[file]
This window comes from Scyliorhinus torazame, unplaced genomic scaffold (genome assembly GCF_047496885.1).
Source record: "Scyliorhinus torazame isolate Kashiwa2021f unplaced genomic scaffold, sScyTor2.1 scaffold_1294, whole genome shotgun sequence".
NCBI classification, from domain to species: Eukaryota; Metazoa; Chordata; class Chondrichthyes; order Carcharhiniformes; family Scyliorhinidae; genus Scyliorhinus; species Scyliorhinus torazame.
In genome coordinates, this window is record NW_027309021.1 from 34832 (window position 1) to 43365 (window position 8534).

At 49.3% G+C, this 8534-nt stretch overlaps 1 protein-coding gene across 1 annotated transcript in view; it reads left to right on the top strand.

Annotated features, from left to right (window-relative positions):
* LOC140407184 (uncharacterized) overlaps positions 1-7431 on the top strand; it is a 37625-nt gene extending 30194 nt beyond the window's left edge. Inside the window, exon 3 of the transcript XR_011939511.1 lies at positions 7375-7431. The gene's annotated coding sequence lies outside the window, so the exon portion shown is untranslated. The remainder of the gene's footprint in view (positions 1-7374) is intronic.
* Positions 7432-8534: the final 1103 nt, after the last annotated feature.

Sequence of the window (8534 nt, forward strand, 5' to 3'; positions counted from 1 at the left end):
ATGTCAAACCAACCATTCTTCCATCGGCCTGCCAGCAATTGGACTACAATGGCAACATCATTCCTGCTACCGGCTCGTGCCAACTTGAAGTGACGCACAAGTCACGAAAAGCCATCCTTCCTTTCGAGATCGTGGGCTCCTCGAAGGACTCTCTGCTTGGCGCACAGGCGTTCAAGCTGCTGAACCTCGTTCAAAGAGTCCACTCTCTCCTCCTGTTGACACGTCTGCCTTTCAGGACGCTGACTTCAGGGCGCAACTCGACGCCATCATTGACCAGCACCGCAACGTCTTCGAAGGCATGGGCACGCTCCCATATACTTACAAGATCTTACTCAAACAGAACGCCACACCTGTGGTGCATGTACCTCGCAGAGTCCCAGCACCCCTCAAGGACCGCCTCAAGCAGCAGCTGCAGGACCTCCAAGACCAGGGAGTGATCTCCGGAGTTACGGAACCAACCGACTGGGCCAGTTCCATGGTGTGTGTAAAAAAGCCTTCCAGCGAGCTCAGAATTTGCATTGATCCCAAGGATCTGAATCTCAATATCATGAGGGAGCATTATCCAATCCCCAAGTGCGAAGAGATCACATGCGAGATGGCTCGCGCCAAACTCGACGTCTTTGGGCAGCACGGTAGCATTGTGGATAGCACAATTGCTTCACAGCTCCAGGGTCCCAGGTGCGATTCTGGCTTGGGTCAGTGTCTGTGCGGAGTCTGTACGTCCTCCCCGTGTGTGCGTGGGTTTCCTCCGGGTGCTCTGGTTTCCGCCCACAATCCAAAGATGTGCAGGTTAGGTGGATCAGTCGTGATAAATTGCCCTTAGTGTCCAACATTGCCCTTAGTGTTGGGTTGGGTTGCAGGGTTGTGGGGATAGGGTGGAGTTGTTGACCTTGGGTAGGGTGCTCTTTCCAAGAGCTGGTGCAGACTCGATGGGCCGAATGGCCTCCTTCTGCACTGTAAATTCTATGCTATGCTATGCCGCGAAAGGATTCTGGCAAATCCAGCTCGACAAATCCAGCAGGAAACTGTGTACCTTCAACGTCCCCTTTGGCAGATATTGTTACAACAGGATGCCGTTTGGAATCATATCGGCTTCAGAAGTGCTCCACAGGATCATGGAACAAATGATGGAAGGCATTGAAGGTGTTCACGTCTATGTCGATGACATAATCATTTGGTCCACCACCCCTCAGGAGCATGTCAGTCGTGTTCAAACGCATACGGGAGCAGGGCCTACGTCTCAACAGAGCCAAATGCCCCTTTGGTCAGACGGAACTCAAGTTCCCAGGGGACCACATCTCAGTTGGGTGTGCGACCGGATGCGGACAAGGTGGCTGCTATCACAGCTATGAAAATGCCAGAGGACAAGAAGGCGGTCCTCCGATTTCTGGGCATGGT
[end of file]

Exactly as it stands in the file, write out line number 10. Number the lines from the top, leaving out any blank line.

ATGTCAAACCAACCATTCTTCCATCGGCCTGCCAGCAATTGGACTACAATGGCAACATCATTCCTGCTACCGGCTCGTGCCAACTTGAAGTGACGCACAAGTCACGAAAAGCCATCCTTCCTTTCGAGATCGTGGGCTCCTCGAAGGACTCTCTGCTTGGCGCACAGGCGTTCAAGCTGCTGAACCTCGTTCAAAGAGTCCACTCTCTCCTCCTGTTGACACGTCTGCCTTTCAGGACGCTGACTTCAGGGCGCAACTCGACGCCATCATTGACCAGCACCGCAACGTCTTCGAAGGCATGGGCACGCTCCCATATACTTACAAGATCTTACTCAAACAGAACGCCACACCTGTGGTGCATGTACCTCGCAGAGTCCCAGCACCCCTCAAGGACCGCCTCAAGCAGCAGCTGCAGGACCTCCAAGACCAGGGAGTGATCTCCGGAGTTACGGAACCAACCGACTGGGCCAGTTCCATGGTGTGTGTAAAAAAGCCTTCCAGCGAGCTCAGAATTTGCATTGATCCCAAGGATCTGAATCTCAATATCATGAGGGAGCATTATCCAATCCCCAAGTGCGAAGAGATCACATGCGAGATGGCTCGCGCCAAACTCGACGTCTTTGGGCAGCACGGTAGCATTGTGGATAGCACAATTGCTTCACAGCTCCAGGGTCCCAGGTGCGATTCTGGCTTGGGTCAGTGTCTGTGCGGAGTCTGTACGTCCTCCCCGTGTGTGCGTGGGTTTCCTCCGGGTGCTCTGGTTTCCGCCCACAATCCAAAGATGTGCAGGTTAGGTGGATCAGTCGTGATAAATTGCCCTTAGTGTCCAACATTGCCCTTAGTGTTGGGTTGGGTTGCAGGGTTGTGGGGATAGGGTGGAGTTGTTGACCTTGGGTAGGGTGCTCTTTCCAAGAGCTGGTGCAGACTCGATGGGCCGAATGGCCTCCTTCTGCACTGTAAATTCTATGCTATGCTATGCCGCGAAAGGATTCTGGCAAATCCAGCTCGACAAATCCAGCAGGAAACTGTGTACCTTCAACGTCCCCTTTGGCAGATATTGTTACAACAGGATGCCGTTTGGAATCATATCGGCTTCAGAAGTGCTCCACAGGATCATGGAACAAATGATGGAAGGCATTGAAGGTGTTCACGTCTATGTCGATGACATAATCATTTGGTCCACCACCCCTCAGGAGCATGTCAGTCGTGTTCAAACGCATACGGGAGCAGGGCCTACGTCTCAACAGAGCCAAATGCCCCTTTGGTCAGACGGAACTCAAGTTCCCAGGGGACCACATCTCAGTTGGGTGTGCGACCGGATGCGGACAAGGTGGCTGCTATCACAGCTATGAAAATGCCAGAGGACAAGAAGGCGGTCCTCCGATTTCTGGGCATGGT